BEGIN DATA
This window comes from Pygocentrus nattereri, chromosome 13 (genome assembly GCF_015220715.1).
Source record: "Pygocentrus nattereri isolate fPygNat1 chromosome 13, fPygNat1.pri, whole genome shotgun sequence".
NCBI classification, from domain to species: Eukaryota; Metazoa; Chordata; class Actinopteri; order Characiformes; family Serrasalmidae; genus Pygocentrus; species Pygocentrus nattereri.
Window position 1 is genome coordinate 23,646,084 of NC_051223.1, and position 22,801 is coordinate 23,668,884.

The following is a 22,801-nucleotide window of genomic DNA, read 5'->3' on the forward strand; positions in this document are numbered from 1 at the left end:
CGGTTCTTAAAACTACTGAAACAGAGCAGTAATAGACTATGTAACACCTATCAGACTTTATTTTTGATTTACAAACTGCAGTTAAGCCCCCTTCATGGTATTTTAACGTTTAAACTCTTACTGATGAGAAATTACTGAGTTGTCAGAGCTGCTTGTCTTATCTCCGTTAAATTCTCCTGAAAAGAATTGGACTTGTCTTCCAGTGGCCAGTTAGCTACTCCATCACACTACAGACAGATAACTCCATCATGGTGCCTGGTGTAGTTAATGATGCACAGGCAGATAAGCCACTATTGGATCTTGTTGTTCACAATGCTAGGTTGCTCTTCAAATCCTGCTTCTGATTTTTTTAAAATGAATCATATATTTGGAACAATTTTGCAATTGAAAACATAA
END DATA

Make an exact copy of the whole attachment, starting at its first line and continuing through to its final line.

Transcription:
This window comes from Pygocentrus nattereri, chromosome 13 (genome assembly GCF_015220715.1).
Source record: "Pygocentrus nattereri isolate fPygNat1 chromosome 13, fPygNat1.pri, whole genome shotgun sequence".
NCBI classification, from domain to species: Eukaryota; Metazoa; Chordata; class Actinopteri; order Characiformes; family Serrasalmidae; genus Pygocentrus; species Pygocentrus nattereri.
Window position 1 is genome coordinate 23,646,084 of NC_051223.1, and position 22,801 is coordinate 23,668,884.

The following is a 22,801-nucleotide window of genomic DNA, read 5'->3' on the forward strand; positions in this document are numbered from 1 at the left end:
CGGTTCTTAAAACTACTGAAACAGAGCAGTAATAGACTATGTAACACCTATCAGACTTTATTTTTGATTTACAAACTGCAGTTAAGCCCCCTTCATGGTATTTTAACGTTTAAACTCTTACTGATGAGAAATTACTGAGTTGTCAGAGCTGCTTGTCTTATCTCCGTTAAATTCTCCTGAAAAGAATTGGACTTGTCTTCCAGTGGCCAGTTAGCTACTCCATCACACTACAGACAGATAACTCCATCATGGTGCCTGGTGTAGTTAATGATGCACAGGCAGATAAGCCACTATTGGATCTTGTTGTTCACAATGCTAGGTTGCTCTTCAAATCCTGCTTCTGATTTTTTTAAAATGAATCATATATTTGGAACAATTTTGCAATTGAAAACATAA